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Comment: Old Man Murray (Score 1) 86

The short demo shows some pretty impressive graphics, with an amazing level of detail. As the camera zooms in, you can clearly see imperfections in the skin, along with glistening effects from areas where the face is wet with either tears or water

The style of the article reminds me of an Old Man Murray new article, featuring a glowing description of the rendering power of the (then not yet released) PS2 (article at bottom of page): Playstation 2 To Usher In New Era Of Underage Girlfriend Simulation

Comment: Social Contract and Emergent Behavior (Score 1) 1081

by Guppy (#49261297) Attached to: How To Execute People In the 21st Century

Here's an alternative interpretation of what the "social contract" is -- civilized society is an example of Emergent Behavior.

It's not a legal rule, where paradoxes of consent or capacity are questions that must be answered. It is simply the rule-set from which the emergent behavior of human society arises, like some cellular automata system. What behavior comes out of the system -- be it a civil society or Lord of the Flies -- is a judgement-free result that depends on the proportion of adherents, versus dysfunctional units and cheaters.

Comment: Car Analogy (Score 1) 77

by Guppy (#49151313) Attached to: Banned Weight-loss Drug Could Combat Liver Disease, Diabetes

DNP is an ATP inhibitor, which means it prevents cell mitochondria from synthesising ATP from simple sugars.

I think I understand what you're trying to say, but let me make it a bit more clear using a car analogy. Yes, you get less ATP out at the end, but that's not really the point of the drug.

DNP is an oxidative phosphorylation decoupler. What this means, it that it does the equivalent of popping your clutch into neutral, and then stomping on the gas. Your mitochondria will rev-up furiously, but no ATP is produced as you have just decoupled the connection between the engine and the wheels. In the meantime, you burn a lot of gas.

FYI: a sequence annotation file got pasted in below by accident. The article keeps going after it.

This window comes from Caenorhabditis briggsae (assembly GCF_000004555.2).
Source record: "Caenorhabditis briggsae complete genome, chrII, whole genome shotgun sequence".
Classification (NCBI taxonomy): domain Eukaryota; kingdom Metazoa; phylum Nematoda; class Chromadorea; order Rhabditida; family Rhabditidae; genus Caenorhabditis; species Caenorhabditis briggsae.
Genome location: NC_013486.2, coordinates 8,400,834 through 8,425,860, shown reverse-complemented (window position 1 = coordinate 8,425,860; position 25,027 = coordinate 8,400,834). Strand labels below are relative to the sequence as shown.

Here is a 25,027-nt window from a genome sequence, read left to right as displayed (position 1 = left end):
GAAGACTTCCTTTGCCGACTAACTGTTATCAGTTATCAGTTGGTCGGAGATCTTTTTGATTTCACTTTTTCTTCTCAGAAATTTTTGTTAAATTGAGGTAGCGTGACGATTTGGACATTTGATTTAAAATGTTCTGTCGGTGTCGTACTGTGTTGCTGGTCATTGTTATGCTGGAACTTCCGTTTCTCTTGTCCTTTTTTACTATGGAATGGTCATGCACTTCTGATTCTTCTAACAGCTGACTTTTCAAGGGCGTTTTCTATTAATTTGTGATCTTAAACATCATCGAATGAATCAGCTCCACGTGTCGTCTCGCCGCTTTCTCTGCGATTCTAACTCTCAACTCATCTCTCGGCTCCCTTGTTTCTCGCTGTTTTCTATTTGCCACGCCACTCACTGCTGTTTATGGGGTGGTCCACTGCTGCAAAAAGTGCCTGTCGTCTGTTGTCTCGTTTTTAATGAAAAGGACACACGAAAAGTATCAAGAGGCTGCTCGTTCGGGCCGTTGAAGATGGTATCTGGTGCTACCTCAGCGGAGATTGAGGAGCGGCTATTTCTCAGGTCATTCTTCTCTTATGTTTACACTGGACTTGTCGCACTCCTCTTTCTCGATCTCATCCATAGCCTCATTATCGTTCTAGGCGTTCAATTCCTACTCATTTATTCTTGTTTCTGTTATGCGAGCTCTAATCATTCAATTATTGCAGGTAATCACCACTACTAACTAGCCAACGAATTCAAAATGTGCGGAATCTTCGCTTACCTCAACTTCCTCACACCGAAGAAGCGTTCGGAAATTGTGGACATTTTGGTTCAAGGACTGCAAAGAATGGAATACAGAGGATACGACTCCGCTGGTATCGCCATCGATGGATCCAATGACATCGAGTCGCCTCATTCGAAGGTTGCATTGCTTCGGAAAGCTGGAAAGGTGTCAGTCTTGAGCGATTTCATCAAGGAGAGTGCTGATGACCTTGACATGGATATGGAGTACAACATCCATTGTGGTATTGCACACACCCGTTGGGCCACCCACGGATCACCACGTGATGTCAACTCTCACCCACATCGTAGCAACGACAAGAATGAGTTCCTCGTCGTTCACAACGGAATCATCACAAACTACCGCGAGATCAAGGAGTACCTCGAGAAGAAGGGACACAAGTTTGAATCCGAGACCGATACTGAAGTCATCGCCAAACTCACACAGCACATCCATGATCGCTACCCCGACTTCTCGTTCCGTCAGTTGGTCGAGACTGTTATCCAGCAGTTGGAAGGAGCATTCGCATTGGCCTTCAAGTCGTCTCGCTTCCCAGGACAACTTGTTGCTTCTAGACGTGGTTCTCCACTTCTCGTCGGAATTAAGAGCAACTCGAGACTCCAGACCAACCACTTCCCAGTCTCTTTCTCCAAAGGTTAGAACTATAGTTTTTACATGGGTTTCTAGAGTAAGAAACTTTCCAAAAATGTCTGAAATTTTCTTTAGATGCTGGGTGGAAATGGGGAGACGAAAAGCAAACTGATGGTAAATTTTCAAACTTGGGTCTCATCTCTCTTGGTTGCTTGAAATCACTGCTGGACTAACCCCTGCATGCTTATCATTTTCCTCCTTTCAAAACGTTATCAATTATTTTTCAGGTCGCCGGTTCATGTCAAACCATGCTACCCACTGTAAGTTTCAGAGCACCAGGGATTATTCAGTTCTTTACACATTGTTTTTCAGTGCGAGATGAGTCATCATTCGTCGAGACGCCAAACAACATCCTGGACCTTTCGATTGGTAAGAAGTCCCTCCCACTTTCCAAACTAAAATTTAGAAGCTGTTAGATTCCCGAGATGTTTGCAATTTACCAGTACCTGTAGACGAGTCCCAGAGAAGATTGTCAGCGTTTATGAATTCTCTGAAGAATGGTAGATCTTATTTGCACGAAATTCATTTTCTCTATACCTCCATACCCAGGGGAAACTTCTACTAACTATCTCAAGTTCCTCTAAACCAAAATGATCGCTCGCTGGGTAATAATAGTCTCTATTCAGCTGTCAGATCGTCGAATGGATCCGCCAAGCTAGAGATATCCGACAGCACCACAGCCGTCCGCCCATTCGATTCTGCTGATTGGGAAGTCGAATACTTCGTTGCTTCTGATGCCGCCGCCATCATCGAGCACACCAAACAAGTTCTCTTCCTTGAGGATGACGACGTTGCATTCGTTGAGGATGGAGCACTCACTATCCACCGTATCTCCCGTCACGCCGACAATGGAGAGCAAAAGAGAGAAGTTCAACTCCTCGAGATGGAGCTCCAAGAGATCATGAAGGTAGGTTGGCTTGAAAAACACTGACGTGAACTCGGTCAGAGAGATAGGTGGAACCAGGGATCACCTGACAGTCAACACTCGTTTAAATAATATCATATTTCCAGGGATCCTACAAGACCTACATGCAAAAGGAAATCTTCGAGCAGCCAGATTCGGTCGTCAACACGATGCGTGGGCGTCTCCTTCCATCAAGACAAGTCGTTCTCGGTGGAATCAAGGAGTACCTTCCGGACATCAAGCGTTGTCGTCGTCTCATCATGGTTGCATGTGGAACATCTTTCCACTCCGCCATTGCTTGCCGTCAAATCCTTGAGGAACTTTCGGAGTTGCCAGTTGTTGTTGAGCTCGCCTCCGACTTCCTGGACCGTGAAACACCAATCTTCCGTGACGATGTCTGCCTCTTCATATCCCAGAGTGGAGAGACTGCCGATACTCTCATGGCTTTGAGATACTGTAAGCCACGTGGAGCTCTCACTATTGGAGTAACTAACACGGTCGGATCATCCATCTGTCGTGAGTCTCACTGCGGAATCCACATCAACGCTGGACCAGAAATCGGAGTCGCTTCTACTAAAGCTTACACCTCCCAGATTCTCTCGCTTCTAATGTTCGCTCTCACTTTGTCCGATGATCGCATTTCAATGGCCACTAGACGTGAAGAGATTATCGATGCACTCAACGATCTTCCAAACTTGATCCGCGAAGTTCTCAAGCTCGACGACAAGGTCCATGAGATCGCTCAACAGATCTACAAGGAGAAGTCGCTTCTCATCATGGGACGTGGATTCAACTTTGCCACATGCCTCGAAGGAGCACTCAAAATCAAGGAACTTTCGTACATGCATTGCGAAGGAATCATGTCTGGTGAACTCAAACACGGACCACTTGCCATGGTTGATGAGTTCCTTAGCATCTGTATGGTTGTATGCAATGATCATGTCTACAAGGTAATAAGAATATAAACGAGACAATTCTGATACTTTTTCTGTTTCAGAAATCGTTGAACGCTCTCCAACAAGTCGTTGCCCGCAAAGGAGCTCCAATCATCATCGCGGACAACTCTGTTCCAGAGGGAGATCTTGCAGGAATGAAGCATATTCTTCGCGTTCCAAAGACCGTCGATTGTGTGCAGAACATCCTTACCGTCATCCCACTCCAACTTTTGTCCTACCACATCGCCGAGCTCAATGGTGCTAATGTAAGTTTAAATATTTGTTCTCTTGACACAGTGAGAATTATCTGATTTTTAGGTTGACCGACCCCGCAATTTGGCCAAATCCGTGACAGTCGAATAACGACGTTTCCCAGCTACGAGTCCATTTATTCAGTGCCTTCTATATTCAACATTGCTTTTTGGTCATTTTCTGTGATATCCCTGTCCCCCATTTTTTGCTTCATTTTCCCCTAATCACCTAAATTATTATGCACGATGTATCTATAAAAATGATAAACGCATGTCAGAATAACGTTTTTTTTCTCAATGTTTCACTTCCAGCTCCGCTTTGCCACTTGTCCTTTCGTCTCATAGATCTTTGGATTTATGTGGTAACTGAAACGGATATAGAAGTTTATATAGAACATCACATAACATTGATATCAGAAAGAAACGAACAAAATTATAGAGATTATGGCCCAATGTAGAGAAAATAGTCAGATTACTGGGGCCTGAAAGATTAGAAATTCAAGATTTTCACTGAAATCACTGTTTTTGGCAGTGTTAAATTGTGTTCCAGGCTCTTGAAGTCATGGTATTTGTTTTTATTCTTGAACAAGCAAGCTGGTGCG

Comment: Happened to my grandmother (Score 2) 98

by Guppy (#49145707) Attached to: Fighting Scams Targeting the Elderly With Old-School Tech

Yeah, these scammers tried hitting my grandmother before, fortunately she's still pretty sharp and recognized it immediately.

That being said, with social media, these kinds of scams have the capability to become a lot worse. The scammer that called my grandmother did a generic "grandmom it's me", which didn't work because my Chinese is pretty accented as an American-born speaker -- instant giveaway from the first word out of his mouth.

But with a little research they could have loaded it up with a lot more detail.

Comment: Re:Operating at 20W gives zero improvement. (Score 1) 114

by Guppy (#49124327) Attached to: AMD Unveils Carrizo APU With Excavator Core Architecture

It's knocking out a whole chip, it could bring the price of the whole PC down to less than a couple hundred.

The low end has been sitting at a couple hundred for a while now -- and during that time, the quality of the CPU and GPU you can get have just gotten better and better, to the point that even net-top CPUs can get the job done. I'm amazed at how good even low-end netbook processors are these days.

Comment: Noob Intern Replying (Score 1) 136

by Guppy (#48852891) Attached to: Drug Company CEO Blames Drug Industry For Increased Drug Resistance

It is even more interesting to me knowing the first CRE (Carbapenem-resistant Enterobacteriaceae []) clearly arose in India.

Funny thing was the response of Indian politicians was that naming of the NDM-1 resistance factor was "malicious slander". The acronym of course standing for New Delhi Metallo-beta-lactamase. I happen to agree that geographic and ethnic names should no longer be used for disease entities, but nationalistic outrage is not a useful response to a problem.

but the reasons weren't clear to me and I just naively assumed it was a random mutation. India, also according to to that same paper has quite a problem with antibiotic resistance which one wouldn't expect as there isn't so much of a problem with antibiotic overuse as there seems to be in the West.

Don't be so sure of that, when antibiotics are (or maybe were until recently) common non-prescription OTC products in India and other parts of south and south-east Asia, and often much cheaper than in the West.